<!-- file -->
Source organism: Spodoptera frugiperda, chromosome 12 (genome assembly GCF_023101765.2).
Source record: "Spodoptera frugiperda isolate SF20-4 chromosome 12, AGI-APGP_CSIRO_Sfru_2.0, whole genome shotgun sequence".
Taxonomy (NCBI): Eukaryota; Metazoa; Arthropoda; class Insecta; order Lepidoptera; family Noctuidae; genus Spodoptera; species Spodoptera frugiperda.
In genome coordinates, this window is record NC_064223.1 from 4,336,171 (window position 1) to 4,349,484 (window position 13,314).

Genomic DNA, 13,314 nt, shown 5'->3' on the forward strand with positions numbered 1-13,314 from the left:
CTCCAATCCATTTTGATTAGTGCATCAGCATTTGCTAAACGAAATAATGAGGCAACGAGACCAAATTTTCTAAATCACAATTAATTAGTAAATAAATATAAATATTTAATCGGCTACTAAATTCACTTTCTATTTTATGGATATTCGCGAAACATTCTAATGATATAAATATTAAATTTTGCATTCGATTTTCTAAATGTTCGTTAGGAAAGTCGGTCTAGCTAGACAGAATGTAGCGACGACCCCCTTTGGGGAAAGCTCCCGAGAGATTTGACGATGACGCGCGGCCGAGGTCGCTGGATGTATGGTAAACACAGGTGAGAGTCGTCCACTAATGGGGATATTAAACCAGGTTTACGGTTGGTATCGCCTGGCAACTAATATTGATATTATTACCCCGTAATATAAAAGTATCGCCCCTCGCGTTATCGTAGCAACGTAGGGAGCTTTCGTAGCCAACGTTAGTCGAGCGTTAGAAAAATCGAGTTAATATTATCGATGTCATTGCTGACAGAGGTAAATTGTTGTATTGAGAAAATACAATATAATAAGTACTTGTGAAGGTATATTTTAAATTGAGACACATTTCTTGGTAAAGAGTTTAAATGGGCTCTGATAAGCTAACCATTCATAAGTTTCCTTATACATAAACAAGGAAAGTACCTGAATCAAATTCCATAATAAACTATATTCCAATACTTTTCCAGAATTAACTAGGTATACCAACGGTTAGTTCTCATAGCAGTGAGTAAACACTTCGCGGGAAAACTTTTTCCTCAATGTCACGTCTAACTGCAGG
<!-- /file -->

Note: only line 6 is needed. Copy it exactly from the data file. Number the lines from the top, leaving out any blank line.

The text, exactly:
CTCCAATCCATTTTGATTAGTGCATCAGCATTTGCTAAACGAAATAATGAGGCAACGAGACCAAATTTTCTAAATCACAATTAATTAGTAAATAAATATAAATATTTAATCGGCTACTAAATTCACTTTCTATTTTATGGATATTCGCGAAACATTCTAATGATATAAATATTAAATTTTGCATTCGATTTTCTAAATGTTCGTTAGGAAAGTCGGTCTAGCTAGACAGAATGTAGCGACGACCCCCTTTGGGGAAAGCTCCCGAGAGATTTGACGATGACGCGCGGCCGAGGTCGCTGGATGTATGGTAAACACAGGTGAGAGTCGTCCACTAATGGGGATATTAAACCAGGTTTACGGTTGGTATCGCCTGGCAACTAATATTGATATTATTACCCCGTAATATAAAAGTATCGCCCCTCGCGTTATCGTAGCAACGTAGGGAGCTTTCGTAGCCAACGTTAGTCGAGCGTTAGAAAAATCGAGTTAATATTATCGATGTCATTGCTGACAGAGGTAAATTGTTGTATTGAGAAAATACAATATAATAAGTACTTGTGAAGGTATATTTTAAATTGAGACACATTTCTTGGTAAAGAGTTTAAATGGGCTCTGATAAGCTAACCATTCATAAGTTTCCTTATACATAAACAAGGAAAGTACCTGAATCAAATTCCATAATAAACTATATTCCAATACTTTTCCAGAATTAACTAGGTATACCAACGGTTAGTTCTCATAGCAGTGAGTAAACACTTCGCGGGAAAACTTTTTCCTCAATGTCACGTCTAACTGCAGG